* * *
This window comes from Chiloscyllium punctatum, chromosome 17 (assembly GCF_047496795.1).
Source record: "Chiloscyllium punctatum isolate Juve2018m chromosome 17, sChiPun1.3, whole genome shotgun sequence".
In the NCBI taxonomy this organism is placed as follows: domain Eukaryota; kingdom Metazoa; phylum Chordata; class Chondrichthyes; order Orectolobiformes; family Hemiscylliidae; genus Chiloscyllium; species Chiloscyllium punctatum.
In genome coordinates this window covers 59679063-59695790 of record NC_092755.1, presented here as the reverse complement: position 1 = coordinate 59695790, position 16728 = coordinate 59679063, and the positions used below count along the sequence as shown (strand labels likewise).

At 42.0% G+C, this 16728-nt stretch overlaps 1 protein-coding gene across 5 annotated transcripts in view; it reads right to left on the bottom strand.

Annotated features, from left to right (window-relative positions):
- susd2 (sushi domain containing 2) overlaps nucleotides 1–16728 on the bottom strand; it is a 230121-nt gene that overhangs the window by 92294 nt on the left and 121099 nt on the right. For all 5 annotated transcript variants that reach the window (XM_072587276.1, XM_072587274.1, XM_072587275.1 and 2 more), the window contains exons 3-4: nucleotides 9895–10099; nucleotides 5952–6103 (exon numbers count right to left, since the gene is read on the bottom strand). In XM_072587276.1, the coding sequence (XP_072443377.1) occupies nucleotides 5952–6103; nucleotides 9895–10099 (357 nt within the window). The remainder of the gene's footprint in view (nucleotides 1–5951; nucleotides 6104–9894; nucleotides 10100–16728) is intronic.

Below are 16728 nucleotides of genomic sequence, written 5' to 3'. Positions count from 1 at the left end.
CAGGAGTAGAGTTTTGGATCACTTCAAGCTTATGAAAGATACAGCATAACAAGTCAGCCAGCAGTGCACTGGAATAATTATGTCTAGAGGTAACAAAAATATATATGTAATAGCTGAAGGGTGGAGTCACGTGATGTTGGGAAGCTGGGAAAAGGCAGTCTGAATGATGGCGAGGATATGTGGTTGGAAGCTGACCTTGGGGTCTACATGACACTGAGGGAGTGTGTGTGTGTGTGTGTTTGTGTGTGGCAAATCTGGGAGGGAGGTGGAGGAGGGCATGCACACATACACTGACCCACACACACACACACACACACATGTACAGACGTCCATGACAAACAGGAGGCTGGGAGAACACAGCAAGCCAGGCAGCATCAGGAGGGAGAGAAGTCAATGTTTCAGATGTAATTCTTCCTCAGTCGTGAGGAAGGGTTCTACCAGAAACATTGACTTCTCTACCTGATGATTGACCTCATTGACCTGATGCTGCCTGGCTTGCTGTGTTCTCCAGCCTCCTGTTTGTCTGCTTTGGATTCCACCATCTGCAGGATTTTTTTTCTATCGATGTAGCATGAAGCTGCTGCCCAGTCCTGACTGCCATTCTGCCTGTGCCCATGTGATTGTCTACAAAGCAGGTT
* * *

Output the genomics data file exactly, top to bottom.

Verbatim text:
This window comes from Chiloscyllium punctatum, chromosome 17 (assembly GCF_047496795.1).
Source record: "Chiloscyllium punctatum isolate Juve2018m chromosome 17, sChiPun1.3, whole genome shotgun sequence".
In the NCBI taxonomy this organism is placed as follows: domain Eukaryota; kingdom Metazoa; phylum Chordata; class Chondrichthyes; order Orectolobiformes; family Hemiscylliidae; genus Chiloscyllium; species Chiloscyllium punctatum.
In genome coordinates this window covers 59679063-59695790 of record NC_092755.1, presented here as the reverse complement: position 1 = coordinate 59695790, position 16728 = coordinate 59679063, and the positions used below count along the sequence as shown (strand labels likewise).

At 42.0% G+C, this 16728-nt stretch overlaps 1 protein-coding gene across 5 annotated transcripts in view; it reads right to left on the bottom strand.

Annotated features, from left to right (window-relative positions):
- susd2 (sushi domain containing 2) overlaps nucleotides 1–16728 on the bottom strand; it is a 230121-nt gene that overhangs the window by 92294 nt on the left and 121099 nt on the right. For all 5 annotated transcript variants that reach the window (XM_072587276.1, XM_072587274.1, XM_072587275.1 and 2 more), the window contains exons 3-4: nucleotides 9895–10099; nucleotides 5952–6103 (exon numbers count right to left, since the gene is read on the bottom strand). In XM_072587276.1, the coding sequence (XP_072443377.1) occupies nucleotides 5952–6103; nucleotides 9895–10099 (357 nt within the window). The remainder of the gene's footprint in view (nucleotides 1–5951; nucleotides 6104–9894; nucleotides 10100–16728) is intronic.

Below are 16728 nucleotides of genomic sequence, written 5' to 3'. Positions count from 1 at the left end.
CAGGAGTAGAGTTTTGGATCACTTCAAGCTTATGAAAGATACAGCATAACAAGTCAGCCAGCAGTGCACTGGAATAATTATGTCTAGAGGTAACAAAAATATATATGTAATAGCTGAAGGGTGGAGTCACGTGATGTTGGGAAGCTGGGAAAAGGCAGTCTGAATGATGGCGAGGATATGTGGTTGGAAGCTGACCTTGGGGTCTACATGACACTGAGGGAGTGTGTGTGTGTGTGTGTTTGTGTGTGGCAAATCTGGGAGGGAGGTGGAGGAGGGCATGCACACATACACTGACCCACACACACACACACACACACATGTACAGACGTCCATGACAAACAGGAGGCTGGGAGAACACAGCAAGCCAGGCAGCATCAGGAGGGAGAGAAGTCAATGTTTCAGATGTAATTCTTCCTCAGTCGTGAGGAAGGGTTCTACCAGAAACATTGACTTCTCTACCTGATGATTGACCTCATTGACCTGATGCTGCCTGGCTTGCTGTGTTCTCCAGCCTCCTGTTTGTCTGCTTTGGATTCCACCATCTGCAGGATTTTTTTTCTATCGATGTAGCATGAAGCTGCTGCCCAGTCCTGACTGCCATTCTGCCTGTGCCCATGTGATTGTCTACAAAGCAGGTT